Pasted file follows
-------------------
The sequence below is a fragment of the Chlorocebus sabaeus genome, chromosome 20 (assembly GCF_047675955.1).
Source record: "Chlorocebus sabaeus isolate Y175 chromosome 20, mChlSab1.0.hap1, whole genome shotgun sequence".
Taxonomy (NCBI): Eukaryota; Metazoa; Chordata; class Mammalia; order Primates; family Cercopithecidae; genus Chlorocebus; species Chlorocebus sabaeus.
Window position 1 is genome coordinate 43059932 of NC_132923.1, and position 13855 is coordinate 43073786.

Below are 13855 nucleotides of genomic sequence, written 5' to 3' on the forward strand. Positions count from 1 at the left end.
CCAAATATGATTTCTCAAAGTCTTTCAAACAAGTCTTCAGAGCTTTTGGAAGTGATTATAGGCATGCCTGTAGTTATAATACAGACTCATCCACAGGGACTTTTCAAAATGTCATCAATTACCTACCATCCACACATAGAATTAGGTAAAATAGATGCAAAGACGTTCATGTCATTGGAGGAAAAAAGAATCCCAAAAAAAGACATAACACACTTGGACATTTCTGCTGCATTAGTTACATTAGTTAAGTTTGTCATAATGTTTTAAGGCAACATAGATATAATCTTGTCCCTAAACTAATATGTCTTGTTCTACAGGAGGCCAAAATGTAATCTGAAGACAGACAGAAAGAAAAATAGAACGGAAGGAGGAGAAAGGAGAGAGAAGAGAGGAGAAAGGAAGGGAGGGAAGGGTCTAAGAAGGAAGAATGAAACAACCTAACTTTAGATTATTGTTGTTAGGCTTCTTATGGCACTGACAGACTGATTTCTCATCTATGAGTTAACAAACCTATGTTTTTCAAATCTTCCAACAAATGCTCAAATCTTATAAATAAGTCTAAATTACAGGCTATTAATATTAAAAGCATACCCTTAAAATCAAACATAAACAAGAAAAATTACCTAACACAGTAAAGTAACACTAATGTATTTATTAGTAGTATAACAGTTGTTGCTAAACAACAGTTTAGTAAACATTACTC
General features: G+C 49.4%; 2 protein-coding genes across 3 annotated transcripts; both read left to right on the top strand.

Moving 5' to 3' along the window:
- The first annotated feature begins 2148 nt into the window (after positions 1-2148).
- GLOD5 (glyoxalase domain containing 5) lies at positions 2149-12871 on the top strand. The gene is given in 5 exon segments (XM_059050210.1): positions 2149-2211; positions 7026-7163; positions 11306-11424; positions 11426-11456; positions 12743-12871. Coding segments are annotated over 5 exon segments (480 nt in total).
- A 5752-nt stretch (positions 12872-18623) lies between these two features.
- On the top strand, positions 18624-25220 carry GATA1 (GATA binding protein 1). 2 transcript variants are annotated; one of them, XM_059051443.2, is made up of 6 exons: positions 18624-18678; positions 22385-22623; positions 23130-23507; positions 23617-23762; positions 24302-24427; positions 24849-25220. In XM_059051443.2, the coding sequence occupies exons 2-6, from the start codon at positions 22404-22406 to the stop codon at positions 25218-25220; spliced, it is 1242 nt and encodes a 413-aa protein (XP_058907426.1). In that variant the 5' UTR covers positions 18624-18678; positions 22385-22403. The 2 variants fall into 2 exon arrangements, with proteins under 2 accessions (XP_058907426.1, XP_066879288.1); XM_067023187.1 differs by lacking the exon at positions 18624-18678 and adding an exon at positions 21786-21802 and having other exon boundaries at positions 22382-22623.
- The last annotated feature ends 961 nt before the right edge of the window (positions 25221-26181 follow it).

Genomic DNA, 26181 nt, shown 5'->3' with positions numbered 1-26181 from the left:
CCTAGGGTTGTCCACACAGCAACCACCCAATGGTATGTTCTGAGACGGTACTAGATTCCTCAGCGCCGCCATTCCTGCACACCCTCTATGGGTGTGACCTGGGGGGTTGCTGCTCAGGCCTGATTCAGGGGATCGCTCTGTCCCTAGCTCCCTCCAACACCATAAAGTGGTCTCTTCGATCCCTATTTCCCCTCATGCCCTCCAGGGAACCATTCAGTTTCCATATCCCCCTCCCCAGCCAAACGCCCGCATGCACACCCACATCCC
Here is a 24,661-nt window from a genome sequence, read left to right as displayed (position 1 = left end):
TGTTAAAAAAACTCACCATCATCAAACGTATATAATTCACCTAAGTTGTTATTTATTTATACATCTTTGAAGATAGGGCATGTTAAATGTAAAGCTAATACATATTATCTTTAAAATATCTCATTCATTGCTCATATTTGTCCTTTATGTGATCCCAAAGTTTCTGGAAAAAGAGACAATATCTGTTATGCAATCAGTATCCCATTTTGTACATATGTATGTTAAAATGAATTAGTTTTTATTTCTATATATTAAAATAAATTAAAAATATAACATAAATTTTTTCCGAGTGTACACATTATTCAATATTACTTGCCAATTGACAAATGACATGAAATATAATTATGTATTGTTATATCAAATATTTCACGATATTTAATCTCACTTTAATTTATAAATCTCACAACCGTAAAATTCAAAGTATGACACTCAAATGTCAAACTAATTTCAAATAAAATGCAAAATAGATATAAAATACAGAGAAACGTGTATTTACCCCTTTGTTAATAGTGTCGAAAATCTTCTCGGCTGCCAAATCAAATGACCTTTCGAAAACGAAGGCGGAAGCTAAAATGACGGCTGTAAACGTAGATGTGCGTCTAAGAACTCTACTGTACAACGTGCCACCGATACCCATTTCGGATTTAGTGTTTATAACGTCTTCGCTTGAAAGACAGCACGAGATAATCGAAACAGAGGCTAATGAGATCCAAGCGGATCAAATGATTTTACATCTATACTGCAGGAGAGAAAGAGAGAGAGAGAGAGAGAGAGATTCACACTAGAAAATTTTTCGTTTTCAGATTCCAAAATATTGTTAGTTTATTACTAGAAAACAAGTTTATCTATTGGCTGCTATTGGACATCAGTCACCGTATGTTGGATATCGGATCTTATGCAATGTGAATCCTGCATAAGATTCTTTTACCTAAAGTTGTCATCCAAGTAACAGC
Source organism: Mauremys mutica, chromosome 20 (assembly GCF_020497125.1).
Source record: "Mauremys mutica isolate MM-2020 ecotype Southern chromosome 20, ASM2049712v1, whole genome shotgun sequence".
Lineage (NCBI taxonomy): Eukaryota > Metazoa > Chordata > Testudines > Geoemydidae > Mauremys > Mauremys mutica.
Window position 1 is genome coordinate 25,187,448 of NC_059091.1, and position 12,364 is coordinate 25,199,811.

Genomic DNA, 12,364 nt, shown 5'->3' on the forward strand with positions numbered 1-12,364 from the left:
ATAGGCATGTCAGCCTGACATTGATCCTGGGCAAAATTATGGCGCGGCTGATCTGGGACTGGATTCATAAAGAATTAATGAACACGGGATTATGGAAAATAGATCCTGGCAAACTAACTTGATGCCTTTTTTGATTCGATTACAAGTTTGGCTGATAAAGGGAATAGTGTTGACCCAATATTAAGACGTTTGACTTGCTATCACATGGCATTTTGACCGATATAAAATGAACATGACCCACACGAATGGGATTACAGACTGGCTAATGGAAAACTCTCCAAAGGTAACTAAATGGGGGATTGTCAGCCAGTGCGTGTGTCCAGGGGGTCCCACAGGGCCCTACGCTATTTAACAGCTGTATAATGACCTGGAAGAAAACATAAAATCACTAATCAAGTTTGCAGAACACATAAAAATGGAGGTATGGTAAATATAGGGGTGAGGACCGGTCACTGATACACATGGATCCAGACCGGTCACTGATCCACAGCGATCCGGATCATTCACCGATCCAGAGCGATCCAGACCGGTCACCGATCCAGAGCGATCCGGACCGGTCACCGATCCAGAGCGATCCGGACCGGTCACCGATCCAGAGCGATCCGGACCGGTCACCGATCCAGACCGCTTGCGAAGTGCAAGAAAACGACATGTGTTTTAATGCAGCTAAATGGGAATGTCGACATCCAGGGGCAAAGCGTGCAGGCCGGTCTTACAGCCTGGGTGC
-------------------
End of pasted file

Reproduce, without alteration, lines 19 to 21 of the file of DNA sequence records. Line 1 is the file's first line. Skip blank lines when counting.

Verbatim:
Source record: "Mauremys mutica isolate MM-2020 ecotype Southern chromosome 20, ASM2049712v1, whole genome shotgun sequence".
Lineage (NCBI taxonomy): Eukaryota > Metazoa > Chordata > Testudines > Geoemydidae > Mauremys > Mauremys mutica.
Window position 1 is genome coordinate 25,187,448 of NC_059091.1, and position 12,364 is coordinate 25,199,811.